Territory Stories

Debates Day 1 - Tuesday 3 March 1992

Details:

Title

Debates Day 1 - Tuesday 3 March 1992

Other title

Parliamentary Record 9

Collection

Debates for 6th Assembly 1990 - 1994; ParliamentNT; Parliamentary Record; 6th Assembly 1990 - 1994

Date

1992-03-03

Notes

Made available by the Legislative Assembly of the Northern Territory

Language

English

Subject

Debates

Publisher name

Legislative Assembly of the Northern Territory

Place of publication

Darwin

File type

application/pdf

Use

Attribution International 4.0 (CC BY 4.0)

Copyright owner

Legislative Assembly of the Northern Territory

License

https://creativecommons.org/licenses/by/4.0/

Parent handle

https://hdl.handle.net/10070/279508

Citation address

https://hdl.handle.net/10070/418782

Page content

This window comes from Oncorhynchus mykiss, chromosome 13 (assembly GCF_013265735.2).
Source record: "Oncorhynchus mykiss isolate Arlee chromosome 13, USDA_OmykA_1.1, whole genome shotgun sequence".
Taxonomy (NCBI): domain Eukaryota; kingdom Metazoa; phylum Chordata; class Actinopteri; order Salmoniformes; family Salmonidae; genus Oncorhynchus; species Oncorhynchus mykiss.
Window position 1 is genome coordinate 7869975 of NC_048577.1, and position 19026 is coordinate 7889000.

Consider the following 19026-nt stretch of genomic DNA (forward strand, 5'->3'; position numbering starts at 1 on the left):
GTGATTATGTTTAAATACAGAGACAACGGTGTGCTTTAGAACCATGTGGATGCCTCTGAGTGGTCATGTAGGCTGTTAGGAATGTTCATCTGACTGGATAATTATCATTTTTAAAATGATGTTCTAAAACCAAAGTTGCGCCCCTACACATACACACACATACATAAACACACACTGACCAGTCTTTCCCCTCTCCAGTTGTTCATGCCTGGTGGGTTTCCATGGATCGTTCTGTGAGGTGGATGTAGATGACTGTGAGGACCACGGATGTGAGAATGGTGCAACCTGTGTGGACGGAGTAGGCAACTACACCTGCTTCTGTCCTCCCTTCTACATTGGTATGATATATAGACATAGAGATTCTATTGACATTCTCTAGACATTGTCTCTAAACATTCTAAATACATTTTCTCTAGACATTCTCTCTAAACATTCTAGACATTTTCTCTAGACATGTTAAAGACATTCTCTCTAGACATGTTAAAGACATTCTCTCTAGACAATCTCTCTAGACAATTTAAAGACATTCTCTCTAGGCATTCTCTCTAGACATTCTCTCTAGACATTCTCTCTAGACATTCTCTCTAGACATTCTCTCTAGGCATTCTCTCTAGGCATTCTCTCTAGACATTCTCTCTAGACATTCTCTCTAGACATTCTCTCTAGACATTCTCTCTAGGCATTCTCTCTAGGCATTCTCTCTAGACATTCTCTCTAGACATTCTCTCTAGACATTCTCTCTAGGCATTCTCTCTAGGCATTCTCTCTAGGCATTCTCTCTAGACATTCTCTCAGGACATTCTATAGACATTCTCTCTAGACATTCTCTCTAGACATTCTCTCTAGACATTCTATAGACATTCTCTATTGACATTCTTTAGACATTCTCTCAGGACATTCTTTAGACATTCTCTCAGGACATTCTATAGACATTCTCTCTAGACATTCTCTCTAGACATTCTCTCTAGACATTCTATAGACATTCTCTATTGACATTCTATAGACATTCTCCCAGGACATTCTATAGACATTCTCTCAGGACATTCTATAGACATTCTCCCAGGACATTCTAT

DEBATES - Tuesday 3 March 1992 would be wasted as schools were forced to close because a new school had been funded to open next door. Mr Stone: What have you got against competition? Mr STIRLING: I have nothing against competition, but it has to have a sensible rational approach. Doubling the capital grants program, as the Liberals propose, would have a minimal impact on the shocking wastage of school facilities caused by the abolition of the New Schools Policy. To me, the most frightening aspect of this document is the concept of payment by results. This is a wonderful, elitist idea. An institution, in an affluent community, with strong parental support and home environments conducive to learning, with higher educational outcomes, will be rewarded more highly perhaps than a school in a lower socioeconomic area. These schools are already rewarded with devolution, to their advantage, but we are to go a step further. The Alawas and Paraps will gain increased funding each year whilst the Yuendumus and the Galiwinkus will lose funding each year. I note that they will not be able to fall below a set floor level, and that is generous of the minister. I wonder what the floor level for these schools will be set at and I wonder how a school, such as those at Kintore or Galiwinku, faced with falling funding each year, could even begin to pull itself up. Apparently, that is of no concern to either the minister or the government. There is a recurring theme as well on assessment, and there is no doubt that this will feature prominently on the education agenda for the next few years, regardless of which party is in power in Canberra. I agree that parents and employers are frustrated with the vague and general reports that come from schools, but the minister suggests that no testing and no assessment at all is carried out in our schools. Certainly, when I taught at Nhulunbuy Area School and Nhulunbuy Primary School, it was common practice to carry out diagnostic testing at frequent intervals. These tests informed a teacher where a student's weaknesses were or if a concept had not gotten through, and indicated that there might be a need to re-teach some material or re-explain a concept, perhaps utilising a different teaching strategy. I believe that form of testing is carried out in our schools regularly as a normal part of good teaching practice. What the Coalition wants is a battery of testing in a highly-competitive environment to ensure the system obtains its share of healthy failures. That serves to reinforce the esteem and confidence of the brightest and quickest, and ensures that failure and defeat is branded on those who have struggled with the curriculum. Such testing does not provide the teacher, the student or the parent with any real advice as to where the student may be having difficulty. Either you do well, you do average or you do poorly. A raw score that informs no more than that, rewards the bright and condemns and cripples the slower learner. On the other side of the coin, the minister tells us that gifted children are disadvantaged, and I have no difficulty agreeing with him. The Northern Territory philosophy of education is to allow each student to maximise his or her potential. In the area of the gifted and talented, the Northern Territory system fails as badly as does any state system of education in Australia, and I will quote an example. In Alawa Primary School, a transition student was detected by the teacher as being pretty quick off the mark. The student's family moved to Palmerston. The student attended Driver Primary School, entering at Year 1. After 3 or 4 days of settling in and teacher observation, the 4013


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